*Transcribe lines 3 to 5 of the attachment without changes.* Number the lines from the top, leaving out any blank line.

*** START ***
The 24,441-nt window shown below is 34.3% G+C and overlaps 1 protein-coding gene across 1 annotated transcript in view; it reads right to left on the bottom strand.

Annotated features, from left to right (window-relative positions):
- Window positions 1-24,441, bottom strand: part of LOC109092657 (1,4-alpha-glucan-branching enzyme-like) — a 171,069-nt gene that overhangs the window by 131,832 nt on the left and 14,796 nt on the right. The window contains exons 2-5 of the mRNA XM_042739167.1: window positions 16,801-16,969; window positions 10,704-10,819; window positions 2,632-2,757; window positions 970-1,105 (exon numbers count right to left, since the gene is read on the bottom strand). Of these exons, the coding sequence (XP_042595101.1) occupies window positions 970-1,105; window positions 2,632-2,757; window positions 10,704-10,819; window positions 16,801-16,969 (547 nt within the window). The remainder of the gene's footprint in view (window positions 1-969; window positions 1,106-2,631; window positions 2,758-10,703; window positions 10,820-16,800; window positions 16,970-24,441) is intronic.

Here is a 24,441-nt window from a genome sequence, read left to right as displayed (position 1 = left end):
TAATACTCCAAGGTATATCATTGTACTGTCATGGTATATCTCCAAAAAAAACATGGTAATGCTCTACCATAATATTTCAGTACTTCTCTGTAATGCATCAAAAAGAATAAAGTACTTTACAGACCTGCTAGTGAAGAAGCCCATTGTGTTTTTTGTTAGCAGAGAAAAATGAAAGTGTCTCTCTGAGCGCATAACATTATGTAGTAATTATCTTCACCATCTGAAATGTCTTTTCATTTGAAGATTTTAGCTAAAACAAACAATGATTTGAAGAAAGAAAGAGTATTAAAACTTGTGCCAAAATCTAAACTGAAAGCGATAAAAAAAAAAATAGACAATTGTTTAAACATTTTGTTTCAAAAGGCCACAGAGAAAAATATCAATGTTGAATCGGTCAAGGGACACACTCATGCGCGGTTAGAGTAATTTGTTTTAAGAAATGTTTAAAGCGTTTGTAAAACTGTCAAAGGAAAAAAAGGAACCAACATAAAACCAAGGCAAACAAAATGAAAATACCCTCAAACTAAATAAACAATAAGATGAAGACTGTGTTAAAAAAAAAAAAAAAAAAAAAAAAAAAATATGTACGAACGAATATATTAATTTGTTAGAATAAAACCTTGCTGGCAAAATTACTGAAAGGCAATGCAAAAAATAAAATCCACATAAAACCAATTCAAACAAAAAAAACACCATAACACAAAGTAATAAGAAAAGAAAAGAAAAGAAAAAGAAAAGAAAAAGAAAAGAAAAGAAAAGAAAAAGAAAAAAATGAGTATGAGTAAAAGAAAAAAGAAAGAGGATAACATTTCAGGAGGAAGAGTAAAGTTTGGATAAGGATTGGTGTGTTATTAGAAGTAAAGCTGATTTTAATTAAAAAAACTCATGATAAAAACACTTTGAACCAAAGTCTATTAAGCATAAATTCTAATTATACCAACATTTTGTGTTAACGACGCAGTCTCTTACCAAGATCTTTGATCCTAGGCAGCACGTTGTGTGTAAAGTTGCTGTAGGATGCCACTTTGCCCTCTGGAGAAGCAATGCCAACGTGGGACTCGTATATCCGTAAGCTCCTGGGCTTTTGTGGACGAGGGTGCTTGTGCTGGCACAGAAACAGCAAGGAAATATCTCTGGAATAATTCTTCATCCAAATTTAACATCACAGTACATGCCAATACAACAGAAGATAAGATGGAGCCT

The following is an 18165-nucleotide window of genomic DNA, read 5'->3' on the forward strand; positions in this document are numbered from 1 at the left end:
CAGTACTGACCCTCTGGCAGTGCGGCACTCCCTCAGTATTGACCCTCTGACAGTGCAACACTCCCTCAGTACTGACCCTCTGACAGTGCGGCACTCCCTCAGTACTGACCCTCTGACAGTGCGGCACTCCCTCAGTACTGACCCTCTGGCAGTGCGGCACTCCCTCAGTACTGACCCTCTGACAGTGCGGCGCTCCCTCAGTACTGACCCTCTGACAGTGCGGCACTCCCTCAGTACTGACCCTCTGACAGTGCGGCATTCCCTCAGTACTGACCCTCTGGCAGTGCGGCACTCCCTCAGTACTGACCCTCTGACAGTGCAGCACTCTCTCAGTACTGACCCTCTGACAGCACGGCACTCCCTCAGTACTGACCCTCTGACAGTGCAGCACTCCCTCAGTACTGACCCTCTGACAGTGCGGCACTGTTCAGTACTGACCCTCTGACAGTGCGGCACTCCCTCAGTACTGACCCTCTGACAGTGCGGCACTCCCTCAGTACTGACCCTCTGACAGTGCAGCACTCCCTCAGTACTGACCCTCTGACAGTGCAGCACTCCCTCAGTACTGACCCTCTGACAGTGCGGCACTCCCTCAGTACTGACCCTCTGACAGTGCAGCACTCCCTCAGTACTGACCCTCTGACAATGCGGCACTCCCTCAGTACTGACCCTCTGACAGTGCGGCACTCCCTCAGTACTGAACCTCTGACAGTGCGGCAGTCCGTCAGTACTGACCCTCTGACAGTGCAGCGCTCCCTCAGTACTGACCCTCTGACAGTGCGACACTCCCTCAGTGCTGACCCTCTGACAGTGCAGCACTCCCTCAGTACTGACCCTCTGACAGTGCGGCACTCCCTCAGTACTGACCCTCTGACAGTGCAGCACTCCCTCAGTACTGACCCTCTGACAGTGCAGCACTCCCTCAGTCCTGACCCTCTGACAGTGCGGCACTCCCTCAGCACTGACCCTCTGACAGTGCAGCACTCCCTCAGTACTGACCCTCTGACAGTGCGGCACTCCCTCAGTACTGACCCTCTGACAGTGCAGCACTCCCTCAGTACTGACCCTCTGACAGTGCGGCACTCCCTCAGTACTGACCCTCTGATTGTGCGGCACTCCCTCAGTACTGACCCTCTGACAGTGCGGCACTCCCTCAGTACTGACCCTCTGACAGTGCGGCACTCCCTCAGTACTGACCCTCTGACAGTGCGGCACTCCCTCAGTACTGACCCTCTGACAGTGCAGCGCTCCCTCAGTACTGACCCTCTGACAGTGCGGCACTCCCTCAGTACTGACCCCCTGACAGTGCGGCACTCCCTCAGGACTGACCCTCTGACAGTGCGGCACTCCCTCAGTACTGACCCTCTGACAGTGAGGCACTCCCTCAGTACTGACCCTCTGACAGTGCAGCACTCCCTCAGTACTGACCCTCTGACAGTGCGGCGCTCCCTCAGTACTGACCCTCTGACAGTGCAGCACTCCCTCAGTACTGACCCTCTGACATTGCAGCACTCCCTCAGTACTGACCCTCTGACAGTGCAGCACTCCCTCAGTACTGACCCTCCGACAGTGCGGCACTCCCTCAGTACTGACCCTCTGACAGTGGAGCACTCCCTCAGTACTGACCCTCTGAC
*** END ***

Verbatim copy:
- Window positions 1-24,441, bottom strand: part of LOC109092657 (1,4-alpha-glucan-branching enzyme-like) — a 171,069-nt gene that overhangs the window by 131,832 nt on the left and 14,796 nt on the right. The window contains exons 2-5 of the mRNA XM_042739167.1: window positions 16,801-16,969; window positions 10,704-10,819; window positions 2,632-2,757; window positions 970-1,105 (exon numbers count right to left, since the gene is read on the bottom strand). Of these exons, the coding sequence (XP_042595101.1) occupies window positions 970-1,105; window positions 2,632-2,757; window positions 10,704-10,819; window positions 16,801-16,969 (547 nt within the window). The remainder of the gene's footprint in view (window positions 1-969; window positions 1,106-2,631; window positions 2,758-10,703; window positions 10,820-16,800; window positions 16,970-24,441) is intronic.

Here is a 24,441-nt window from a genome sequence, read left to right as displayed (position 1 = left end):
TAATACTCCAAGGTATATCATTGTACTGTCATGGTATATCTCCAAAAAAAACATGGTAATGCTCTACCATAATATTTCAGTACTTCTCTGTAATGCATCAAAAAGAATAAAGTACTTTACAGACCTGCTAGTGAAGAAGCCCATTGTGTTTTTTGTTAGCAGAGAAAAATGAAAGTGTCTCTCTGAGCGCATAACATTATGTAGTAATTATCTTCACCATCTGAAATGTCTTTTCATTTGAAGATTTTAGCTAAAACAAACAATGATTTGAAGAAAGAAAGAGTATTAAAACTTGTGCCAAAATCTAAACTGAAAGCGATAAAAAAAAAAATAGACAATTGTTTAAACATTTTGTTTCAAAAGGCCACAGAGAAAAATATCAATGTTGAATCGGTCAAGGGACACACTCATGCGCGGTTAGAGTAATTTGTTTTAAGAAATGTTTAAAGCGTTTGTAAAACTGTCAAAGGAAAAAAAGGAACCAACATAAAACCAAGGCAAACAAAATGAAAATACCCTCAAACTAAATAAACAATAAGATGAAGACTGTGTTAAAAAAAAAAAAAAAAAAAAAAAAAAAATATGTACGAACGAATATATTAATTTGTTAGAATAAAACCTTGCTGGCAAAATTACTGAAAGGCAATGCAAAAAATAAAATCCACATAAAACCAATTCAAACAAAAAAAACACCATAACACAAAGTAATAAGAAAAGAAAAGAAAAGAAAAAGAAAAGAAAAAGAAAAGAAAAGAAAAGAAAAAGAAAAAAATGAGTATGAGTAAAAGAAAAAAGAAAGAGGATAACATTTCAGGAGGAAGAGTAAAGTTTGGATAAGGATTGGTGTGTTATTAGAAGTAAAGCTGATTTTAATTAAAAAAACTCATGATAAAAACACTTTGAACCAAAGTCTATTAAGCATAAATTCTAATTATACCAACATTTTGTGTTAACGACGCAGTCTCTTACCAAGATCTTTGATCCTAGGCAGCACGTTGTGTGTAAAGTTGCTGTAGGATGCCACTTTGCCCTCTGGAGAAGCAATGCCAACGTGGGACTCGTATATCCGTAAGCTCCTGGGCTTTTGTGGACGAGGGTGCTTGTGCTGGCACAGAAACAGCAAGGAAATATCTCTGGAATAATTCTTCATCCAAATTTAACATCACAGTACATGCCAATACAACAGAAGATAAGATGGAGCCT